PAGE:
Intelligence sharing aims to outsmart hacker underground

TruSecure has started monthly briefings to keep its customers in step with evolving IT security threats by sharing feedback from its 30-member, global intelligence reconnaissance team.

The intelligence team monitors the hacker underground, identifies emerging threats and predicts risks for customers to keep them one step ahead.

Pierre Noel, TruSecure international security strategist, said up to seven members of the team are based in the Asia-Pacific region although sophisticated hacking groups with a high level of skill generally come out of the US and Europe.

He said Australia's hacking community is pretty low-level in comparison, describing the underground globally as a 'pyramid of knowledge' with a small concentration of skill at the highest level.

"Within this high level are those who can invent new mechanisms or serious threats; it is generally the second level below them that actually use the exploits, adding a serious payload and launching attacks as part of an egotistical pursuit," Noel said.

While most attacks 'appear' to come from China and Korea, Noel said they usually originate from elsewhere, but machines in these locations are less secure and easier to hijack when launching an attack.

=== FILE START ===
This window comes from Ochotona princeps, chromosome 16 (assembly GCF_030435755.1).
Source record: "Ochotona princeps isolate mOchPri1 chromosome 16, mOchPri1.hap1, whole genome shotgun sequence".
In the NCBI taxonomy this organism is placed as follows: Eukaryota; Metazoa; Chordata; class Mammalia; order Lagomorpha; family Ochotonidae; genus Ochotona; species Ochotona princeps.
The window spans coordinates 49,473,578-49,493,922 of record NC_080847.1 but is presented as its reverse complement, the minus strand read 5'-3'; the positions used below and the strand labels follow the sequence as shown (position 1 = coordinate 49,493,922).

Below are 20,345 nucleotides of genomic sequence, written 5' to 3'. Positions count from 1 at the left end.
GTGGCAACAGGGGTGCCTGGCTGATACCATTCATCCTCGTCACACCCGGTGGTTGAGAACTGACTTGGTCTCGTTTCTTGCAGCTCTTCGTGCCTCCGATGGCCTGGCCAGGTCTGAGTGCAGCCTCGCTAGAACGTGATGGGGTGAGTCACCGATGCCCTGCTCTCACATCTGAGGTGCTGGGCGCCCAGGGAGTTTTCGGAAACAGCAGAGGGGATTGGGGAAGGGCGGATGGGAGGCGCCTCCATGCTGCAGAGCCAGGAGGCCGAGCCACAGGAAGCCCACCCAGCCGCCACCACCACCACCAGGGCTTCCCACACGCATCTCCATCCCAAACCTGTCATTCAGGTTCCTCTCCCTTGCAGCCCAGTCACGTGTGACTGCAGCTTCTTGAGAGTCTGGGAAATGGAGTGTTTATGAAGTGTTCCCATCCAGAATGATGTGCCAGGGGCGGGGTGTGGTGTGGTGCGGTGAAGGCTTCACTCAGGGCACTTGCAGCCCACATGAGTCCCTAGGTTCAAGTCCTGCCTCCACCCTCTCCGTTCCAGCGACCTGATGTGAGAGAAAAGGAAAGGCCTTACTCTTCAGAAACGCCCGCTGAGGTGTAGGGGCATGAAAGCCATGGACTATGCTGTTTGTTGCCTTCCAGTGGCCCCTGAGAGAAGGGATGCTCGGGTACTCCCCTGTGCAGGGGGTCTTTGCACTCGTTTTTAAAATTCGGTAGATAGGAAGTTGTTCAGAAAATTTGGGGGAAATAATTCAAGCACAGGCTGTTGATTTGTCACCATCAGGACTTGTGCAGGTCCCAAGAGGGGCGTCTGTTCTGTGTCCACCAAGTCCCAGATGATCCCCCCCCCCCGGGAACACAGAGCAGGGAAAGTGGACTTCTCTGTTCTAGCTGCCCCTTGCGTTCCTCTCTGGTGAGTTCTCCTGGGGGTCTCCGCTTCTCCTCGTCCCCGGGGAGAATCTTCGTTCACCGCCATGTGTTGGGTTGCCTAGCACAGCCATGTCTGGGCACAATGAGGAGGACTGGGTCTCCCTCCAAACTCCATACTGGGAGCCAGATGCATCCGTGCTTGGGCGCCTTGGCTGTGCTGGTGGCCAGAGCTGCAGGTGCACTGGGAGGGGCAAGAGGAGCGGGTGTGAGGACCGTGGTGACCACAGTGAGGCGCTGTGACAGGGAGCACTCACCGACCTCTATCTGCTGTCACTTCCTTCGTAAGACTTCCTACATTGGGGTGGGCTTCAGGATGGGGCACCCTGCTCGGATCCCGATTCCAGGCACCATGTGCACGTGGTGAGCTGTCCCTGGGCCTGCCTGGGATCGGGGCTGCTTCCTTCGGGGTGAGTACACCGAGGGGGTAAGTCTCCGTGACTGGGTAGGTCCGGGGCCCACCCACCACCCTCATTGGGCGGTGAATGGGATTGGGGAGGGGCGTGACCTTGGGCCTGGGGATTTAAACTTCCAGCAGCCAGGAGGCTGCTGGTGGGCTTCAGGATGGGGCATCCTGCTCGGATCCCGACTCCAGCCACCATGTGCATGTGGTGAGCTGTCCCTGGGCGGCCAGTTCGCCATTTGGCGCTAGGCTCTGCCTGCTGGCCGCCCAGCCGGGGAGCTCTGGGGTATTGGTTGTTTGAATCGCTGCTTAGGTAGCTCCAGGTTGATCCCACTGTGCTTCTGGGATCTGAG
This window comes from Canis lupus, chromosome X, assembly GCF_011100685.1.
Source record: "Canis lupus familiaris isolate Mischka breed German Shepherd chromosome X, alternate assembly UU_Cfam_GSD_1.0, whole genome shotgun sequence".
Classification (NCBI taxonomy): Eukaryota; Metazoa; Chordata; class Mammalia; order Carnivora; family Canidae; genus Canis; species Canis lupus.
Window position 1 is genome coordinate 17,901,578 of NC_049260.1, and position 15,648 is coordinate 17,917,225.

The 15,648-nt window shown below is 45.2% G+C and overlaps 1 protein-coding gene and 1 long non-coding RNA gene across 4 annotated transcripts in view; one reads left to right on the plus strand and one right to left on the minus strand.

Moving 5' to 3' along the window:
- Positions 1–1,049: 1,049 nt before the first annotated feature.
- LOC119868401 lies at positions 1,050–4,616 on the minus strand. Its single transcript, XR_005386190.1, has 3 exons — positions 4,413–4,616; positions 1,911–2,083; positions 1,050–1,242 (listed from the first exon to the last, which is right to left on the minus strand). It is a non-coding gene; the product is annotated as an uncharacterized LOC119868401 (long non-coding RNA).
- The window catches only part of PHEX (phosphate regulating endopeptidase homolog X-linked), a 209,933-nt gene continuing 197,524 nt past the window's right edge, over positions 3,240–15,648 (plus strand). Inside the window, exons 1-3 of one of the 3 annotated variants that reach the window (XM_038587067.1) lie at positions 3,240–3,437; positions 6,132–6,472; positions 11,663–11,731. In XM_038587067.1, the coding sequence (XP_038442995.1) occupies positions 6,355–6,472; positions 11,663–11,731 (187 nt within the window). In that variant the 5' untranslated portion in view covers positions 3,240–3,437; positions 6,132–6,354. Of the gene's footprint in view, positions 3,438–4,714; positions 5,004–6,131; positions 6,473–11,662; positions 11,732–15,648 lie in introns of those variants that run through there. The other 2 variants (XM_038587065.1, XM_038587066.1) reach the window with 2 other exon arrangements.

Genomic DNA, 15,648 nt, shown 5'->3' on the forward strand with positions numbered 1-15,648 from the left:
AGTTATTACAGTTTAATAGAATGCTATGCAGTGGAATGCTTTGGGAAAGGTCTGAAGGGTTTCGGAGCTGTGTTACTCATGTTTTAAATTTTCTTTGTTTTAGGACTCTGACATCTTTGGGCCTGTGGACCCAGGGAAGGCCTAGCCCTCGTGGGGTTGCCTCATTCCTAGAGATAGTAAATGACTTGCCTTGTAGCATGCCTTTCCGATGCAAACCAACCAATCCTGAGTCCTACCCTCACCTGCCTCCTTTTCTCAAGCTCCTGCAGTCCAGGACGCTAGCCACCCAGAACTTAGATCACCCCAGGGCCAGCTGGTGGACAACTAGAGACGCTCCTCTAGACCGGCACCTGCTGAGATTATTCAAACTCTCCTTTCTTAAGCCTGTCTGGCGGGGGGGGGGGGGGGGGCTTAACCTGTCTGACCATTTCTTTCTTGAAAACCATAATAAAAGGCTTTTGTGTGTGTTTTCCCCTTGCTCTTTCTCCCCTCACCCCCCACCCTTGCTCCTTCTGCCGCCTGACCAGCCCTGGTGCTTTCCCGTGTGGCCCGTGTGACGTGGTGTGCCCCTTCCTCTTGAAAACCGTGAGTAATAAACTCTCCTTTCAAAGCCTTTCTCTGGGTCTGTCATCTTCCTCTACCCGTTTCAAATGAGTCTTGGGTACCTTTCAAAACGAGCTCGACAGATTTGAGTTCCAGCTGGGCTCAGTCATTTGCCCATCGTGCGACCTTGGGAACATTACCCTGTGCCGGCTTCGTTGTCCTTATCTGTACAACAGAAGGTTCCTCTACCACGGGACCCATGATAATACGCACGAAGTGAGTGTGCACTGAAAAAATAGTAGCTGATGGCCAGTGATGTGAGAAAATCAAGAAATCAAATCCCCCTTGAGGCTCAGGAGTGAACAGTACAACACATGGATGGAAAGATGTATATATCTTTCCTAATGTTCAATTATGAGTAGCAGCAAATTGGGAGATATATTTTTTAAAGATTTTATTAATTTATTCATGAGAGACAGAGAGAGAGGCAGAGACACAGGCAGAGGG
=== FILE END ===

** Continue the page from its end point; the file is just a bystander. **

"Sadly, for every vulnerability used by hackers there is a patch, but in most companies patches are not up to date and there are plenty of basic protective measures that are simply ignored," he said.

For example, when configuring a router, Noel said it should be set in default deny mode to minimise an external attack.

"A company is 47 times less likely to be attacked by doing this, but only 8 per cent of companies enforce this measure. So when companies buy a router they leave the setting in open access mode," he said.

"Essentially companies do this because it's easier, in default deny mode you have to do more work to configure the router properly."

Noel's risk predictions include an attack in the next six months of a blended virus utilising SQL Slammer with a severe payload that relies on unpatched systems.

He said also that there are a number of groups currently bringing together all Microsoft vulnerabilities into one library and creating an Internet Explorer hacking kit and an ISS (Internet Information Server).

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